Mr. Eckels Quotes in A Sound of Thunder
Out of chars and ashes, out of dust and coals, like golden salamanders, the old years, the green years, might leap; roses sweeten the air, white hair turn Irish-black, wrinkles vanish all, everything fly back to seed, flee death, rush down to their beginnings, suns rise in western skies and set in glorious easts, moons eat themselves opposite to the custom, all and everything cupping one in another like Chinese boxes, rabbits into hats, all and everything returning to the fresh death, the seed death, the green death, to the time before the beginning.
“Makes you think. If the election had gone badly yesterday, I might be here now running away from the results. Thank God Keith won. He’ll make a fine President of the United States.”
“Yes,” said the man behind the desk. “We’re lucky. If Deutscher had gotten in, we’d have the worst kind of dictatorship. There’s an anti-everything man for you, a militarist, anti-Christ, anti-human, anti-intellectual…”
Not knowing it, we might kill an important animal, a small bird, a roach, a flower even, thus destroying an important link in a growing species. […] The stomp of your foot, on one mouse, could start an earthquake, the effects of which could shake our earth and destinies down through time, to their very foundations.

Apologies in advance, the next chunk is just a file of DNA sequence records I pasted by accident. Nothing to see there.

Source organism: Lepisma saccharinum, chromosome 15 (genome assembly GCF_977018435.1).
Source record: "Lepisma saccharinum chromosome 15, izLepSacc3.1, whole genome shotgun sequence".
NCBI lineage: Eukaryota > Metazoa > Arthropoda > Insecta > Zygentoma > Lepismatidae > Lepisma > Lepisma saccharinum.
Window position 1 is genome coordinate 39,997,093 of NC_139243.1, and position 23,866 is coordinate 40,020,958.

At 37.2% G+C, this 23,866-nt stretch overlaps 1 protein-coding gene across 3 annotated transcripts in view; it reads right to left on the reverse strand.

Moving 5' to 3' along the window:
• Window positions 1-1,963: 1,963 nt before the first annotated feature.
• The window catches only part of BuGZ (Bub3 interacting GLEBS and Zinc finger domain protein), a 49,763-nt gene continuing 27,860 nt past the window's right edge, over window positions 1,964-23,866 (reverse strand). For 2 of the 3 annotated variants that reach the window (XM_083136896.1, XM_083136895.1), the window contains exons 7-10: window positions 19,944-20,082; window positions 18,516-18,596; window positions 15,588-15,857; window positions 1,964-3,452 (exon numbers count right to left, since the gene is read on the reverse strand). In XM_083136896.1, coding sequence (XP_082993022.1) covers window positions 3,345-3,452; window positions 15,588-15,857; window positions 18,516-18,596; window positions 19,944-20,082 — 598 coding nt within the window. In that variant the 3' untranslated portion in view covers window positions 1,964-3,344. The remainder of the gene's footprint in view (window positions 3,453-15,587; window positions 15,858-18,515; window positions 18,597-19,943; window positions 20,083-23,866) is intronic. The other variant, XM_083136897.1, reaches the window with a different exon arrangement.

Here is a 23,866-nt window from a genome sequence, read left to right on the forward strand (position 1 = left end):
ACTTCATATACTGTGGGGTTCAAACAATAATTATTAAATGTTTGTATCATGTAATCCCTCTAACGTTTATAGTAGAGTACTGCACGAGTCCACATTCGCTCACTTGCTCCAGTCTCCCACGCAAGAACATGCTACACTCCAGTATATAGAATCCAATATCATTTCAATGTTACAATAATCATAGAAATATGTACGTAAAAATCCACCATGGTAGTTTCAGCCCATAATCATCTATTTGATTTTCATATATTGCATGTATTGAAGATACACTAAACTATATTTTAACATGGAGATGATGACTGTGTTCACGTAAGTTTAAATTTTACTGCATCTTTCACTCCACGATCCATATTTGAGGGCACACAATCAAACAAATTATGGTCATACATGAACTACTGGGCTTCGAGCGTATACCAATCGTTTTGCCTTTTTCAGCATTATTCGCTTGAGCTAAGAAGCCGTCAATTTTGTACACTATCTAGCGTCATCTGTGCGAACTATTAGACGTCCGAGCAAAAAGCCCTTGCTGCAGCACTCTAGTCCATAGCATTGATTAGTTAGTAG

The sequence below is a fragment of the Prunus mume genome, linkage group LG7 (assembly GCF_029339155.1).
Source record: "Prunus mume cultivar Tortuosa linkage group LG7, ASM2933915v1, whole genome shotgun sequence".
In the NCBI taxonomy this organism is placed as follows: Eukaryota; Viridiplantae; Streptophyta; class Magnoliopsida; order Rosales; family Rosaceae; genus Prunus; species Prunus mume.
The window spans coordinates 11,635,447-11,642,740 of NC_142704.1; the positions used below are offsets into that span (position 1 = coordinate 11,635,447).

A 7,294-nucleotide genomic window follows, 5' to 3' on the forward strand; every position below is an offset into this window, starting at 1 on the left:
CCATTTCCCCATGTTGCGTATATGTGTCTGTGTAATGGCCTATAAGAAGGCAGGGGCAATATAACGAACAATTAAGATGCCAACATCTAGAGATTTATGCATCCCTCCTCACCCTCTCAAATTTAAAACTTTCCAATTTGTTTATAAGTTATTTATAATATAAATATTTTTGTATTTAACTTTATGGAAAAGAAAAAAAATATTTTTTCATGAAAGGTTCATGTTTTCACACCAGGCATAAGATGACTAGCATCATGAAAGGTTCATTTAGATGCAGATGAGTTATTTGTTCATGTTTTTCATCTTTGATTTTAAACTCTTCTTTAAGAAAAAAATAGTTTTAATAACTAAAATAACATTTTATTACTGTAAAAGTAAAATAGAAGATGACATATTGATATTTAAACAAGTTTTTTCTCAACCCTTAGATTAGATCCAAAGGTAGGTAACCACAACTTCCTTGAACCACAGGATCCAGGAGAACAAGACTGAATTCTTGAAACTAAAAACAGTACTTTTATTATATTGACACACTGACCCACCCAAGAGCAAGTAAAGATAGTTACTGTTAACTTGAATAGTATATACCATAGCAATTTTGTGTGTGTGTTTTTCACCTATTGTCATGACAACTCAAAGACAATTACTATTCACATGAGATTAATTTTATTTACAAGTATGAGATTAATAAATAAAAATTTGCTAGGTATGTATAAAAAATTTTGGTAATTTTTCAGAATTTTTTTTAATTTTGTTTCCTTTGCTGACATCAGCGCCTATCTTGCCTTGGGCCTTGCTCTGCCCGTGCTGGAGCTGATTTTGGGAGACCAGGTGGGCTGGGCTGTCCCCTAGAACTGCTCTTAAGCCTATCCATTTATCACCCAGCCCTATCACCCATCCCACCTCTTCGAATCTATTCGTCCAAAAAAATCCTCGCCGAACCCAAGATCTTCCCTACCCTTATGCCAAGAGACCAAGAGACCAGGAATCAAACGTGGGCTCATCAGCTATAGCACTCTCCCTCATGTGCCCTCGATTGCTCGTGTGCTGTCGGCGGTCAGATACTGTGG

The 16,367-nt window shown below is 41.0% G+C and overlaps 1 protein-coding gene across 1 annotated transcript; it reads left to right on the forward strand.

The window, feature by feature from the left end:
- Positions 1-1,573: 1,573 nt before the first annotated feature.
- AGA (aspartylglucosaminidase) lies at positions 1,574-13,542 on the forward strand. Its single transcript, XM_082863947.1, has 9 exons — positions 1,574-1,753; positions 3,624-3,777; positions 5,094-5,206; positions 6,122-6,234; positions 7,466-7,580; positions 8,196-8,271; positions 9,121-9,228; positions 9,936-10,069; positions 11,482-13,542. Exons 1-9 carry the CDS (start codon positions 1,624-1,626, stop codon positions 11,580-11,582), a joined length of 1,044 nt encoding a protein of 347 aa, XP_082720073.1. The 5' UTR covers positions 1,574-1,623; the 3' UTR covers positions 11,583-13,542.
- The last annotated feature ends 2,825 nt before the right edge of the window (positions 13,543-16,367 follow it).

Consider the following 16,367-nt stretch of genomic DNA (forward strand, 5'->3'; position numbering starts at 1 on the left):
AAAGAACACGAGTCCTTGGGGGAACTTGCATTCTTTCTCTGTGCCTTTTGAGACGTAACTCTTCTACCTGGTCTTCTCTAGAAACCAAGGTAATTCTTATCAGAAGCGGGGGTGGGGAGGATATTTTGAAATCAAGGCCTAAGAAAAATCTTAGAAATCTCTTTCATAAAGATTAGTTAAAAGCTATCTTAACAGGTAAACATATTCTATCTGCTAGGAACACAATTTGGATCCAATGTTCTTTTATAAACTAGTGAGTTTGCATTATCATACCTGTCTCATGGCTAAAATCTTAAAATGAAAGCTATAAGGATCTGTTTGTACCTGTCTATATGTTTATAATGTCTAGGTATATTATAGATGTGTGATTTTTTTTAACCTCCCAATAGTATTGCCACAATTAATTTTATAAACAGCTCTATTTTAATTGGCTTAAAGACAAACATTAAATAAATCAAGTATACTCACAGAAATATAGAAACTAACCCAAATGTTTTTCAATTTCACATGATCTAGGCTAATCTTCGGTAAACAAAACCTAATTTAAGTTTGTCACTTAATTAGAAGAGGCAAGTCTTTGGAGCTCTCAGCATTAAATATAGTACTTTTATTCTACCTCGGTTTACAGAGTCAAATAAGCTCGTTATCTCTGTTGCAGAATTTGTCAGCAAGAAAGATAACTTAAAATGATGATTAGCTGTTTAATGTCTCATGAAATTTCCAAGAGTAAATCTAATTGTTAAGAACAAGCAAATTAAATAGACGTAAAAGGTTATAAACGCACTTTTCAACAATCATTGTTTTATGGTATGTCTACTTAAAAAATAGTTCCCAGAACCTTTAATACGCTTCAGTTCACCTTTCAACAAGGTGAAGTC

“It can’t be killed.” Eckels pronounced this verdict quietly, as if there could be no argument. He had weighed the evidence and this was his considered opinion. The rifle in his hands seemed a cap gun. “We were fools to come. This is impossible.” […] Eckels, not looking back, walked blindly to the edge of the Path, his gun limp in his arms, stepped off the Path, and walked, not knowing it, in the jungle.
This ruins us! We’ll forfeit! Thousands of dollars of insurance! We guarantee no one leaves the Path. He left it. Oh, the fool! I’ll have to report to the government. They might revoke our licence to travel. Who knows what he’s done to Time, to History!
Eckels felt himself fall into a chair. He fumbled crazily at the thick slime on his boots. He held up a clod of dirt, trembling. “No, it can’t be. Not a little thing like that. No!”
Embedded in the mud, glistening green and gold and black, was a butterfly, very beautiful and very dead.
“Not a little thing like that! Not a butterfly!” cried Eckels.
“Who won the presidential election yesterday?”
The man behind the desk laughed. “You joking? You know very well. Deutscher, of course! Who else? Not that fool weakling Keith. We got an iron man now, a man with guts!”
… “can’t we take it back, can’t we make it alive again? Can’t we start over? Can’t we—”
He did not move. Eyes shut, he waited, shivering. He heard Travis breathe loud in the room; he heard Travis shift his rifle, click the safety catch, and raise the weapon.
There was a sound of thunder.